Andrea wrote a story once about taking her wife, Vicky, to a tantric sex retreat. The story’s about how she couldn’t handle the intimacy and acted like a clown. In the privacy of their hotel room, they were instructed to stand facing each other, perform pelvic thrusts back and forth, then arm motions with elbows in, and hands out to the sides. Andrea added jazz hands. Except she didn’t actually add jazz hands in their hotel room. In the story she wrote, she added jazz hands because that perfectly expressed her feelings in that moment. Allison Langer, co-producer and student in the class, challenged her. When Andrea says she tells the truth, Allison says, “What about jazz hands?”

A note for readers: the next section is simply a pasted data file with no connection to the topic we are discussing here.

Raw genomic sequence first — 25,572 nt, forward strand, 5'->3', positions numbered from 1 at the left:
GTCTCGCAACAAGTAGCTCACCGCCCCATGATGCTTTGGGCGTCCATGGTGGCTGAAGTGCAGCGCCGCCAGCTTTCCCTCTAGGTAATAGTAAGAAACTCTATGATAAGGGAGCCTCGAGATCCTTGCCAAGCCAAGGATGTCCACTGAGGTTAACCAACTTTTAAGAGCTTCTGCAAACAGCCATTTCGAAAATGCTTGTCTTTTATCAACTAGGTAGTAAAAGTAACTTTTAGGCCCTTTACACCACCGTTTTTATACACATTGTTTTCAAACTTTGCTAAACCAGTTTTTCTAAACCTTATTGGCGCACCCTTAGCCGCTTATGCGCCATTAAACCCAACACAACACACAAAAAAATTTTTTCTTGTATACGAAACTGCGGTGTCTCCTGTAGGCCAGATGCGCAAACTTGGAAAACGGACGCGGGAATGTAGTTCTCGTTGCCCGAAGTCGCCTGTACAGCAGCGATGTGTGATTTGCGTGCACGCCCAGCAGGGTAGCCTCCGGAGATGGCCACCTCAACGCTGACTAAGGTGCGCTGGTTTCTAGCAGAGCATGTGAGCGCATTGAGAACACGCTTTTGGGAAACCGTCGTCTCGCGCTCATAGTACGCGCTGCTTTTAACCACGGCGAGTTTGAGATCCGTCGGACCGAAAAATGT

Before this current presidential election, Andrea would have defended jazz hands as an expression of her truth. Now she’s not sure. Because now something has shifted in our culture. Now, we don’t know what we’re getting from America’s highest office. And now with the normalization of lies no one knows what to believe. So, in a panic, Andrea called Terrie Silverman, to ask her if storytellers can be trusted anymore. Terrie alleviates Andrea’s fears. She says that the rules and intentions are different in storytelling and politics. Politicians intend to manipulate. And the number one intention of the memoir writer is to get to his or her truth. Now Andrea thinks that if anything has changed for storytellers because of the lying culture we’ve been thrust into lately, it’s that now, more than ever, we need jazz hands. When do you think it’s okay to bullshit? We want to hear from you. Send us your thoughts on Twitter @wrtgclassradio. Or on our Facebook page or email us info@writingclassradio.com